4) Assuming that qualified teachers will be lining up… 
Finding teachers to commit to a fledgling school can be a challenging task. With patience and persistence, it is possible to find those committed individuals who are excited to come on board your new initiative. We searched diligently for the right staff members, and by the time we opened, we had a strong roster of teachers across the subjects: English, history, gym, math, science, computer science, and religious studies. Some of the original teachers are still at the school to this day. We look for individuals who are believers in the mission, love what they teach, and genuinely care about the success of each student. Though the hiring process can be challenging, have confidence that your school will attract the right educators to lead the way through those first years.

5) Expecting a crowd
You have a mission, you look professional, and you recruited a lineup of quality teachers…but who is going to learn at your school? For our team, recruiting students was one of the most challenging parts of the process. And with good reason: asking families to commit to sending their children to a school that has not yet proven itself requires a big leap of faith on their part. We spent lots of time talking with families in the community to try to recruit the school’s minimum number of students needed to open. On the first day, we started with 6 boys. Now in the school’s fifth year, we have nearly 40 students. You may have to start small, but if you offer a quality product and meet community needs, the numbers will come.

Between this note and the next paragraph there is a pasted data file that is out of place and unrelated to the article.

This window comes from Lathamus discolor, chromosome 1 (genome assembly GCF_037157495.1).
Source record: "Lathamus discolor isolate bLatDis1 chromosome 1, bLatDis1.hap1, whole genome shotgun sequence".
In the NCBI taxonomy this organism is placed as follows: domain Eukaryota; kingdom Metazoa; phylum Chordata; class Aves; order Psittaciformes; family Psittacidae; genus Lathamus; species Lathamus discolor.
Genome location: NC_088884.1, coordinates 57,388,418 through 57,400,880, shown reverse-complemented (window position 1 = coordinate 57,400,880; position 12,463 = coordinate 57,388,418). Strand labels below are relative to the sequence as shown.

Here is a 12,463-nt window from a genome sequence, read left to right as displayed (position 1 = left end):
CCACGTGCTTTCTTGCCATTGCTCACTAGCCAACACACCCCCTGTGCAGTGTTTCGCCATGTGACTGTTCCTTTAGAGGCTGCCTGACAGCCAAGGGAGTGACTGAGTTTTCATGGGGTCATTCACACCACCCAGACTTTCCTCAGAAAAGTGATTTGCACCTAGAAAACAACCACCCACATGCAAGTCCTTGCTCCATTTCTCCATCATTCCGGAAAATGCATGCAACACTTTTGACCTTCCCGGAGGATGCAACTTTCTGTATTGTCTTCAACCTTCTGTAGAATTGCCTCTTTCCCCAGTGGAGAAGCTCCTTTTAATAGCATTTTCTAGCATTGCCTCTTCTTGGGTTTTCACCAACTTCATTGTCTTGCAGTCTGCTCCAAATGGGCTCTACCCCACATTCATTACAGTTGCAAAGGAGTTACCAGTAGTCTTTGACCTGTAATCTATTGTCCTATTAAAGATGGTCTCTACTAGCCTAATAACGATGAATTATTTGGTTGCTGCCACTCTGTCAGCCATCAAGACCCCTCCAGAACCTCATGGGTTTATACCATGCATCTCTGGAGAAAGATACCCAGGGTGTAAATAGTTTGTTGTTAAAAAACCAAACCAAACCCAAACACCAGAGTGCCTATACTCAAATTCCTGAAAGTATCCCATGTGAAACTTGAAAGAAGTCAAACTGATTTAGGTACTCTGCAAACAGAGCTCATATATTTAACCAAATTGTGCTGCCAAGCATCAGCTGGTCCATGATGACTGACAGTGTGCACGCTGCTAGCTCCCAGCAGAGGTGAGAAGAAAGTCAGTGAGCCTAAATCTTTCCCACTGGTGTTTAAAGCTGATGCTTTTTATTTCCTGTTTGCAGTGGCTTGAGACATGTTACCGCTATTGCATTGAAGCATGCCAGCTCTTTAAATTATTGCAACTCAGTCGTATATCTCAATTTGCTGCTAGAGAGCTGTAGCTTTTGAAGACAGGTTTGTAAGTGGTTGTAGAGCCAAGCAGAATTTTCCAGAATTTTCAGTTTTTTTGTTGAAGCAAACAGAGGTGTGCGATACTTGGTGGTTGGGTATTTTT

6) Paying out of pocket
Donors need to know they’re investing in something solid. Even if you’re just in the planning stages, it needs to be presented in a way that’s tangible and easy to imagine becoming a reality. Early on, we developed a fact sheet with our vision and plan to present to potential donors. We shared this with the people who would become our “Founder’s Circle”, a group dedicated to helping fund this idea. Our passion for the school’s vision came through in our conversations, and a number of donors committed to step forward and support us. Share your excitement for and belief in your vision with others as a solid plan, and the people who share that vision will come alongside you.

Rabbi Uri Feldman is a graduate of the Talmudical Yeshiva of Philadelphia, Yeshivas HaGrach in Jerusalem, Beth Medrash Govoha in Lakewood, N.J, and the Kollel of Greater Boston. He completed his M.Ed. in Jewish education from Azrieli Graduate School of Jewish Education and Leadership. With vision and passion, Rabbi Feldman currently leads Yeshiva Ohr Yisrael into its 6th year and is embarking on an ambitious school expansion project. He lives in Brighton, MA, with his wife, Dina, and their children.